Popular Science Monthly/Volume 25/September 1884/Notes

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Dr. Austin Flint is quoted in the seventeenth report of the Peabody Museum as authority for the statement that the metates or grinding-stones, used in Nicaragua, are obtained from the old burial-mounds. Dr. Flint informs us that this is true, so far as the northwestern departments of Costa Rica are concerned, but that the idea of the same being the case in Nicaragua is an error, arising from an inaccuracy of his own expression incidentally committed in writing hurriedly on another subject. The metates in universal use in Nicaragua are made there now, and are much inferior to those found in the mounds; and, being of much less value, they are gradually being bought in Costa Rica.

The biological class at the University of Cambridge has outgrown the capacity of any lecture-room to accommodate it, and at the last term numbered two hundred in the elementary department alone. A considerable number of graduates remain at the university engaged in biological research, and the museums are continually being enriched with specimens presented by recent graduates who are traveling on scientific expeditions.

General Sir Edward Sabine, for ten years President of the Royal Society, and for twenty years General Secretary of the British Association, recently died at Richmond, England, aged ninety-four years. After serving on the English side in the war which we call the War of 1812, he became officially engaged in scientific work, and served his government and the scientific associations for twenty years in astronomical and magnetic investigations, in the course of which he was connected with several Arctic and marine expeditions. He was elected General Secretary of the British Association in 1839, Foreign Secretary of the Royal Society in 1846, and Vice-President and Treasurer of the same in 1850; and was President of the Royal Society from 1861 to 1871. Our present conception of the exact figure of the earth is said to be mainly due to his investigations. A portrait and sketch of General Sabine were published in the second number of Vol. II of "The Popular Science Monthly."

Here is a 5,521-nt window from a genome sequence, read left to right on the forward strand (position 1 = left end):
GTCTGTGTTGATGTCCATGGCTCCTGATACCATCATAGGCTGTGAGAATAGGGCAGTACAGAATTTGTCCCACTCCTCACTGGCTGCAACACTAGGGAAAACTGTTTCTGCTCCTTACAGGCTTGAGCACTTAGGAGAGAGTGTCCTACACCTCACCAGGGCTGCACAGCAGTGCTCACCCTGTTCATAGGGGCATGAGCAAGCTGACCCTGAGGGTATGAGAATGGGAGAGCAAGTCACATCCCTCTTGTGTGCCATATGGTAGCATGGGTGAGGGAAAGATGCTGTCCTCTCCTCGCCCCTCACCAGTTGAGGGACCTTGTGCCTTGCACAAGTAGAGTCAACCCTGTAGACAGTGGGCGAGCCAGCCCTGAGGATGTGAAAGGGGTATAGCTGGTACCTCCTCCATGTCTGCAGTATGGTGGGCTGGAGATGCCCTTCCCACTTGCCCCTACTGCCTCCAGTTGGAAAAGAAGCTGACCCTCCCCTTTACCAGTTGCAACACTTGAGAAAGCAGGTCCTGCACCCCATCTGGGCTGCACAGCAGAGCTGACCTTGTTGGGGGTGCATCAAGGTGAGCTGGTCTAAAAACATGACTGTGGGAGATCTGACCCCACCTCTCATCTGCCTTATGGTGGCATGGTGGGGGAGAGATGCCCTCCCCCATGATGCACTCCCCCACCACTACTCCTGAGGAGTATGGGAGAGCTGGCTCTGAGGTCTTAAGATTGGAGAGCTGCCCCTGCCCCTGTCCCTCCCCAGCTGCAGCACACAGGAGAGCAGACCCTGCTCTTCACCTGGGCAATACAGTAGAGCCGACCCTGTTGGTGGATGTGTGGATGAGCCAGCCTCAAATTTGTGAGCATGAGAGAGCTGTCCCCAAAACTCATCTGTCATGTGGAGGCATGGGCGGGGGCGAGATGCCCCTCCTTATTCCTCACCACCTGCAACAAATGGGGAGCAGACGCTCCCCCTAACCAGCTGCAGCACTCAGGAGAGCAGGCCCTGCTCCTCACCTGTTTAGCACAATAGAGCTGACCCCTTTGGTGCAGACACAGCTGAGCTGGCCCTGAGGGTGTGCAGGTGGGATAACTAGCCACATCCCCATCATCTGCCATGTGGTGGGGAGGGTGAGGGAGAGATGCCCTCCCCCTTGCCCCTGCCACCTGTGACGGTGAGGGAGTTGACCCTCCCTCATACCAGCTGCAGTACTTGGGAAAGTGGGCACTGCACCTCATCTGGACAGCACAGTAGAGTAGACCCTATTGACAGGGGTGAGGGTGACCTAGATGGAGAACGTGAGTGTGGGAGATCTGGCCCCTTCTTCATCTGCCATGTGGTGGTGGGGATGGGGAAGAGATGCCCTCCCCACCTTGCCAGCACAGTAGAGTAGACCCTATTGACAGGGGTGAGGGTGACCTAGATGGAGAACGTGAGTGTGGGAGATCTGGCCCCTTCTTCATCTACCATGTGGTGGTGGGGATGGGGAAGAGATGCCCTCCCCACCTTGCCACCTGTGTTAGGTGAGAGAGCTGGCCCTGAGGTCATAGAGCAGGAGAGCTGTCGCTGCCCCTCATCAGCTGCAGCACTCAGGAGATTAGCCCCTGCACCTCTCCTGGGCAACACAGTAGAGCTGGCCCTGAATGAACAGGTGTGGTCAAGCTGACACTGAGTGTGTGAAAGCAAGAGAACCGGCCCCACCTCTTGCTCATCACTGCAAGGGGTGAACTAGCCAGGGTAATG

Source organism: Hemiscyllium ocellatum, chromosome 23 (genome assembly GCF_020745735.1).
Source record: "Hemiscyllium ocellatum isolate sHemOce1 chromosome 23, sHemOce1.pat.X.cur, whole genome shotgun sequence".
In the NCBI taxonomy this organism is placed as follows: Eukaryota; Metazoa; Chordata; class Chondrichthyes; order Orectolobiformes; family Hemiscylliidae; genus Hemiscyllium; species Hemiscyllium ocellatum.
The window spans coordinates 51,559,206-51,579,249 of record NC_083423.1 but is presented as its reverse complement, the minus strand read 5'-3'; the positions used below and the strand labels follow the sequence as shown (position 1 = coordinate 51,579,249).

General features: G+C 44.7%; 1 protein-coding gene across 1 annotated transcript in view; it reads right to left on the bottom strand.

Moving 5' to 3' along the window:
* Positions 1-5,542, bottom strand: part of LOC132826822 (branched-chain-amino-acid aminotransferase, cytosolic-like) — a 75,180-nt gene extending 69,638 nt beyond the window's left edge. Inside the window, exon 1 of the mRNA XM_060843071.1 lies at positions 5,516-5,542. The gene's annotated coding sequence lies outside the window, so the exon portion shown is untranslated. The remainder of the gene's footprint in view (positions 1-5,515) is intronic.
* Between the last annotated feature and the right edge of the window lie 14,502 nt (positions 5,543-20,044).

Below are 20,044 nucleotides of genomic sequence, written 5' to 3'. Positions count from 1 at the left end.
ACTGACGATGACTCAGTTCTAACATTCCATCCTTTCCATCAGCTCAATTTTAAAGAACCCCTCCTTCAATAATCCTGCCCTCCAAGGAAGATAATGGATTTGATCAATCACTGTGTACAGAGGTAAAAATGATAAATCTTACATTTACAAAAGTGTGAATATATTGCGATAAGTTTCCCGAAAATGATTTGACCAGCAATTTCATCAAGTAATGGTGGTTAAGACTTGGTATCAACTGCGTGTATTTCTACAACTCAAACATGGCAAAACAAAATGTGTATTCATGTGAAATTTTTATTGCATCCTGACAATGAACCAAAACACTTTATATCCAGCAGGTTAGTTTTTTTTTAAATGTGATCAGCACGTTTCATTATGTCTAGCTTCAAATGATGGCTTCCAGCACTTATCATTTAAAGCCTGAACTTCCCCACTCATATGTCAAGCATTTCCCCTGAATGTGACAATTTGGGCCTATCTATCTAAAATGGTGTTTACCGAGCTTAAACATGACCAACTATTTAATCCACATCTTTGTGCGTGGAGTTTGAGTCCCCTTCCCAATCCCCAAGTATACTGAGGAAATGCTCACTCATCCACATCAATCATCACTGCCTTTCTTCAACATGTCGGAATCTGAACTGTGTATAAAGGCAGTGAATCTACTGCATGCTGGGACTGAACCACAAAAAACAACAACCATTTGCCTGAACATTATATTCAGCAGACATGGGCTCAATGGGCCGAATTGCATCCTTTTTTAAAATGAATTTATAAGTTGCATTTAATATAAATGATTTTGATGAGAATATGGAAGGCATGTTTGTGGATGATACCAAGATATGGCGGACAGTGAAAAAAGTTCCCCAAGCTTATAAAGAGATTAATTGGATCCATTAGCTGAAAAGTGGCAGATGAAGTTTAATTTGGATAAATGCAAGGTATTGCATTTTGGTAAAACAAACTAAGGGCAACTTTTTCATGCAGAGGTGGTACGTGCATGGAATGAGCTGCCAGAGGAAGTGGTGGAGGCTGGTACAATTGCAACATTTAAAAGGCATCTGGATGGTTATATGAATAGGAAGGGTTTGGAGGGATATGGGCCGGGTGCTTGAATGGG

M. Pasteur, in consideration of his researches in hydrophobia, has been awarded a gold medal by the French Société Centrale pour l'Amélioration des Races des Chiens. The London Sanitary Protective Association, at the close of its second year, had five hundred and thirty-three members. During the year it had secured the inspection of three hundred and sixty-two houses, with the discovery and correction of many serious errors in sanitary arrangements. Six per cent of these houses had their drains choked up so that the foul water from the sinks simply soaked into the ground; in thirty-two per cent of them the soil-pipes were leaking, and sewer-gas could escape into the house; in thirty-seven per cent the overflow-pipes from cisterns passed direct into the drains or soil-pipes, admitting sewer-gas into the water of the cistern and into the house; and in three fourths of the houses waste-pipes from baths and sinks led direct into the drainor soil pipes instead of, as they should, direct into the open air. Professor Huxley resigned the presidency of this society, and was succeeded by the Duke of Argyll.

Mr. Harold Palmer, an English health inspector, has reported an infectious form of pneumonia in his district. A man was attacked with symptoms suggesting that septic poison and bad sanitary conditions might be around, and examination confirmed the opinion. Three other persons were seized with the disease, and two of the patients, including the medical attendant, died. Other similar cases have been observed, in one of which inflammation of the lungs and death followed a single visit to a house where the disease was prevailing.